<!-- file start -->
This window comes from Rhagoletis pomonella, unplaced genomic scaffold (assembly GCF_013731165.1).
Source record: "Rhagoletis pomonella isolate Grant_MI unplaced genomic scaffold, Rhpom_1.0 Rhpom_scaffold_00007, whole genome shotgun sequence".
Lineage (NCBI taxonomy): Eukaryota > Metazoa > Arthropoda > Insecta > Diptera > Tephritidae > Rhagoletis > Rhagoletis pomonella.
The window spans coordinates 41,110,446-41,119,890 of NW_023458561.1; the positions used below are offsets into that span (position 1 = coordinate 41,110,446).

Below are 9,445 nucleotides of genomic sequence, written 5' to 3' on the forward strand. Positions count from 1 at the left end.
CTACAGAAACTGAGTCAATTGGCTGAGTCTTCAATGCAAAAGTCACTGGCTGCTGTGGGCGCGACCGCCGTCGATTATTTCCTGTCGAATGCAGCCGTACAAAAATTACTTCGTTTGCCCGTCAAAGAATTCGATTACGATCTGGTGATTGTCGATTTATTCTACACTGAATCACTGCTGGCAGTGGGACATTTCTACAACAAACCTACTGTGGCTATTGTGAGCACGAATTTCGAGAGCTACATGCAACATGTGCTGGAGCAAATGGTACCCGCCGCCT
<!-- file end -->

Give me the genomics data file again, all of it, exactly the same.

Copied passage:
This window comes from Rhagoletis pomonella, unplaced genomic scaffold (assembly GCF_013731165.1).
Source record: "Rhagoletis pomonella isolate Grant_MI unplaced genomic scaffold, Rhpom_1.0 Rhpom_scaffold_00007, whole genome shotgun sequence".
Lineage (NCBI taxonomy): Eukaryota > Metazoa > Arthropoda > Insecta > Diptera > Tephritidae > Rhagoletis > Rhagoletis pomonella.
The window spans coordinates 41,110,446-41,119,890 of NW_023458561.1; the positions used below are offsets into that span (position 1 = coordinate 41,110,446).

Below are 9,445 nucleotides of genomic sequence, written 5' to 3' on the forward strand. Positions count from 1 at the left end.
CTACAGAAACTGAGTCAATTGGCTGAGTCTTCAATGCAAAAGTCACTGGCTGCTGTGGGCGCGACCGCCGTCGATTATTTCCTGTCGAATGCAGCCGTACAAAAATTACTTCGTTTGCCCGTCAAAGAATTCGATTACGATCTGGTGATTGTCGATTTATTCTACACTGAATCACTGCTGGCAGTGGGACATTTCTACAACAAACCTACTGTGGCTATTGTGAGCACGAATTTCGAGAGCTACATGCAACATGTGCTGGAGCAAATGGTACCCGCCGCCT